They also deal with traditional Confucian values that are in many ways at play in China and Japan, and the restrictions those values place on women (like the post-Impressionist painter Pan Yuliang, the outspoken and fiercely independent Hana Kobayashi and her daughter Yoshi, who must learn to make her way as an orphan and a woman in post-war Japan).
In terms of today: the issue of women’s rights worldwide is so multi-layered and complex that it’s hard to whittle down concerns to just one (!) And likewise, Asia is (as I note above) such a diverse and rich place economically, politically and culturally that the issues are bound to differ country by country. But I’d say overall one of the main challenges lies in creating enough educational and economic opportunities for women that they are able to determine for themselves the kinds of lives they want to live—whether that means becoming the CEO of a top company or determining who they marry and how many children they have—or even if they marry or have children at all. I’d say that this applies to women pretty much everywhere—it’s just a question of degree: in places like America we need to both create an environment that ushers women past glass ceilings that exist everywhere (even in literature!) and educates women to not only strive for equality but expect it. In other places you have to start much further back, and simply give women the right to education in the first place.
Q: Is there a particular historical woman from history you’d like to write a book about? And why?
Photo of Pearl Buck, author and humanitarian, from an issue of The Economist.
A: There are many… I’ve been fascinated by Pearl Buck for a long time—the fact that she not only wrote copiously about Asia as well as the West, but was so active in humanitarian and civil rights issues. I’m also very curious about my biological great-great grandmother, whom I fairly recently learned about and who was a Cherokee Indian who married into an Appalachian village during the late 1800’s. Tokyo Rose is somewhere on my radar too….and I’m sure there are hundreds more out there.
Erin Comments: Great ideas!! My historical novel of my ancestors who put Manhattan into existence will also contain a Native American woman. I hope you do write one about your g-g-grandmother, I’ll read it right away! And of course, I have a soft spot for Pearl Buck.
Q: What other writing are you doing now beyond fiction?
A: I’ve been working on a couple of essays and a magazine piece—and a lot of blog-related guest posts and interviews, of course!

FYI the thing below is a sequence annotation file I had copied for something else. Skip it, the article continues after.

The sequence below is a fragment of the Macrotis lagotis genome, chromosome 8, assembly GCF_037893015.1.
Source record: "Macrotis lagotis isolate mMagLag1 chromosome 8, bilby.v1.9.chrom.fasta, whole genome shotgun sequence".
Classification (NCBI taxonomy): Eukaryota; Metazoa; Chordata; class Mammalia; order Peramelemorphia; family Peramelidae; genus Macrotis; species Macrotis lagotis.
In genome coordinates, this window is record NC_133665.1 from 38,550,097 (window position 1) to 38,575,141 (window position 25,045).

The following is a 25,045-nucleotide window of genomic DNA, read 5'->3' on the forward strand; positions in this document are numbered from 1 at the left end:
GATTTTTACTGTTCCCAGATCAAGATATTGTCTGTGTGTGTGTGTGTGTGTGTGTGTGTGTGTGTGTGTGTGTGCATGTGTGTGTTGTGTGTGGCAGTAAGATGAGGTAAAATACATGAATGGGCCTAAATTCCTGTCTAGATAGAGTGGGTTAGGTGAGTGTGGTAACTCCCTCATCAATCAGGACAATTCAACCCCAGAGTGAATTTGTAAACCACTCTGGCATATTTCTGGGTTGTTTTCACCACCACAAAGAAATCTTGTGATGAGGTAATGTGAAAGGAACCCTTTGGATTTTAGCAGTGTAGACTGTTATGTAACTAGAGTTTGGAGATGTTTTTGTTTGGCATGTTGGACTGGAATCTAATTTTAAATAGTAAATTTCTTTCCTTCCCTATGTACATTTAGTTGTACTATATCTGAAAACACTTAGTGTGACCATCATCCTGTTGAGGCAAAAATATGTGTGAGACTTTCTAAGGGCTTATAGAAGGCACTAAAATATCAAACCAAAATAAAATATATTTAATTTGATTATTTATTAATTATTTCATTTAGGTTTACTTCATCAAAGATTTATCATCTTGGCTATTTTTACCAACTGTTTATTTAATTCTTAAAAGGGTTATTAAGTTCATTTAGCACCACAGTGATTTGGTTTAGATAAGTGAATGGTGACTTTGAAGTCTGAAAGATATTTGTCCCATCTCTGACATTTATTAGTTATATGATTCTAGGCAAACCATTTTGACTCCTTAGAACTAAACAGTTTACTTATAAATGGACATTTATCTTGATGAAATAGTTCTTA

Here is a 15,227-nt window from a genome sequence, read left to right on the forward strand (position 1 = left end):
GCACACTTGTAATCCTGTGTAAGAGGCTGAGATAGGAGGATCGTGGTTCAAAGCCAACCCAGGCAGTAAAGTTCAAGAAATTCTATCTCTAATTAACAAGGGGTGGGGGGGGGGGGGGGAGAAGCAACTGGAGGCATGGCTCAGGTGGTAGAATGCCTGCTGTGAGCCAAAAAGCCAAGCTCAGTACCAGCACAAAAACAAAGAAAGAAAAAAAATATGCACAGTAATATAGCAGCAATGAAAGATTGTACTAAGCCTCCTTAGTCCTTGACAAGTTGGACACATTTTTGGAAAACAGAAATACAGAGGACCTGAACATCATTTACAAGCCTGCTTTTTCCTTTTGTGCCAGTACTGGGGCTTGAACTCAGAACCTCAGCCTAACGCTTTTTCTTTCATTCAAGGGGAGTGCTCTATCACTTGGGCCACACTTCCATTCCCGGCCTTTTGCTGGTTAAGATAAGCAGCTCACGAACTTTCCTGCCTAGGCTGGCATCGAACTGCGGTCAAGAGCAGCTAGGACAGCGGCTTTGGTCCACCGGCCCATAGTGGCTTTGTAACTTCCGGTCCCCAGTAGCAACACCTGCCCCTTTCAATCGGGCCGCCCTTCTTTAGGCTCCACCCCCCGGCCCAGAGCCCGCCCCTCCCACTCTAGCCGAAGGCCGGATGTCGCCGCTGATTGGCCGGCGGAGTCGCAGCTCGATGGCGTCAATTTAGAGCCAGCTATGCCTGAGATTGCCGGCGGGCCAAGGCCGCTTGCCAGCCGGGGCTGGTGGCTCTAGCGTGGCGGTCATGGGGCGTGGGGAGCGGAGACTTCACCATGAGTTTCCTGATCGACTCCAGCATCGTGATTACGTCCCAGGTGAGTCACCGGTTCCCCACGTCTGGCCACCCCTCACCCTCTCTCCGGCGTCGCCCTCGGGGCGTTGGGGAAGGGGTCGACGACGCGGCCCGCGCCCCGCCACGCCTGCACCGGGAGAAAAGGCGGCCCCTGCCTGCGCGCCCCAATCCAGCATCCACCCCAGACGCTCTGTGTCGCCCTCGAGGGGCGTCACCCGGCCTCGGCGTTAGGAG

Q: Do you have another novel in the works? If so, would you mind sharing what you might be delving into next for curious readers? I’d personally love to read more from you.
A: I’ve got a couple of competing ideas at the moment that I’m trying to decide between. One is another Asia-based novel—probably Southeast Asia, though it would probably have a contemporary American element in it. The other would explore another aspect of World War II—but this time from the Western perspective, on the side of one of the Axis powers.
Q: What books do you enjoy yourself? Who are your writing inspirations? And who do you read just for the sake of loving to read?
A: I absolutely read for the sake of loving to read-it’s the one thing I’ve always loved (apart from my family and my dogs) for as long as I can remember. I find I read mostly fiction, though I have a pretty broad scope of what I’m interested in within that framework. A lot of historical fiction, obviously—but also more contemporary and the occasional thriller/page-turner. Especially for beach days. 🙂 In terms of inspiration: favorite authors include Toni Morrison, Vladamir Nabakov, Hilary Mantel, Jennifer Egan, David Mitchell, Chang-Rae Lee, Haruki Murakami, Dazai Osamu, Ye Zaoyan…I could go on. And on.
Q: What other hobbies or interest do you have? If you had a free day to yourself, how would you spend it?
A: Athletics are important to me: I love running with my dog, doing yoga, and lately I’ve been really enjoying swimming. I am a complete Scrabble fiend and online can get caught up in Words With Friends and Scrabble for hours (I am in perpetual competition with fellow author Hillary Jordan, who pretty much always kicks my butt, but I live in hope that I’ll get her back one day). I also love theater, movies, and—of course—eating. The latter probably too much, both for my figure and my bank account…. but there are so many great places in New York to eat it seems a waste not to try them all out.
Q: With your husband also in film, which I believe he’s produced some amazing documentaries, it seems that the both of you are great humanitarians. What lasting legacy do you as a couple hope to leave? How do you want to impact change?
A: He is an amazing documentarian—and a terrific storyteller, which helps me a lot in my own process. As for humanitarianism: I’m flattered you think so! Though of course I wish we were doing more…I’m not sure what Michael would say in terms of our ‘lasting legacy,’ but I know for my part I always hope to use my artistic voice to furthering cross-cultural tolerance and understanding—and to highlighting the individual’s ability to—perhaps even obligation to–challenge the status quo in pursuit of what he or she believes is right.
Q: I ask this question of most of the novelists who’ve come from a journalism background: What was the transition like for you to begin writing fiction as opposed to journalistic pieces? Do you feel it was very different, or a natural progression? Did you need to change your writing style?
A: For me it was a very natural progression—in large part because I’d always known I wanted to eventually write fiction, not non-fiction. I saw journalism as a useful way-stop en route to that goal, and I ended up learning even more from it than I had anticipated that I would. I think it taught me a real respect for fact and research, not to mention the value of personal interviews as part of the research process.